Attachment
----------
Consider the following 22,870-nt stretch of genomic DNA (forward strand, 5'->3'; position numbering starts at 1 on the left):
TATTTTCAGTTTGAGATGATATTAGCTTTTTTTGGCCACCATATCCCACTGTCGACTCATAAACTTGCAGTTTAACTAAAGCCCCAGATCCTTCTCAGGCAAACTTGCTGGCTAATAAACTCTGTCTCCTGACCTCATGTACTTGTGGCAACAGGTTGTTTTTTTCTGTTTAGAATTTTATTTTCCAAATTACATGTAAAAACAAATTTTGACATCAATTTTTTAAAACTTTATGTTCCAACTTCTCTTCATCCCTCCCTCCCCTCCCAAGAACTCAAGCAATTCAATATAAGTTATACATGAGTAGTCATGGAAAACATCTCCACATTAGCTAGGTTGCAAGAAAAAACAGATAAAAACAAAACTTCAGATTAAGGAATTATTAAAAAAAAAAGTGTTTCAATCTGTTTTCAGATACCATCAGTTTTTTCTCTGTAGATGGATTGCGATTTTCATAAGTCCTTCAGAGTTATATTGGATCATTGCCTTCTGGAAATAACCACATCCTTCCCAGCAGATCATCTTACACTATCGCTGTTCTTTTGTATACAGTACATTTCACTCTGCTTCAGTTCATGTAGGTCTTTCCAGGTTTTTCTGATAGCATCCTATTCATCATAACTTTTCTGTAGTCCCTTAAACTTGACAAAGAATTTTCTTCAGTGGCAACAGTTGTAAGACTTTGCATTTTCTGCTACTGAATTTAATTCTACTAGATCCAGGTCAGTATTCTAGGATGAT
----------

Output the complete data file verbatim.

Consider the following 22,870-nt stretch of genomic DNA (forward strand, 5'->3'; position numbering starts at 1 on the left):
TATTTTCAGTTTGAGATGATATTAGCTTTTTTTGGCCACCATATCCCACTGTCGACTCATAAACTTGCAGTTTAACTAAAGCCCCAGATCCTTCTCAGGCAAACTTGCTGGCTAATAAACTCTGTCTCCTGACCTCATGTACTTGTGGCAACAGGTTGTTTTTTTCTGTTTAGAATTTTATTTTCCAAATTACATGTAAAAACAAATTTTGACATCAATTTTTTAAAACTTTATGTTCCAACTTCTCTTCATCCCTCCCTCCCCTCCCAAGAACTCAAGCAATTCAATATAAGTTATACATGAGTAGTCATGGAAAACATCTCCACATTAGCTAGGTTGCAAGAAAAAACAGATAAAAACAAAACTTCAGATTAAGGAATTATTAAAAAAAAAAGTGTTTCAATCTGTTTTCAGATACCATCAGTTTTTTCTCTGTAGATGGATTGCGATTTTCATAAGTCCTTCAGAGTTATATTGGATCATTGCCTTCTGGAAATAACCACATCCTTCCCAGCAGATCATCTTACACTATCGCTGTTCTTTTGTATACAGTACATTTCACTCTGCTTCAGTTCATGTAGGTCTTTCCAGGTTTTTCTGATAGCATCCTATTCATCATAACTTTTCTGTAGTCCCTTAAACTTGACAAAGAATTTTCTTCAGTGGCAACAGTTGTAAGACTTTGCATTTTCTGCTACTGAATTTAATTCTACTAGATCCAGGTCAGTATTCTAGGATGAT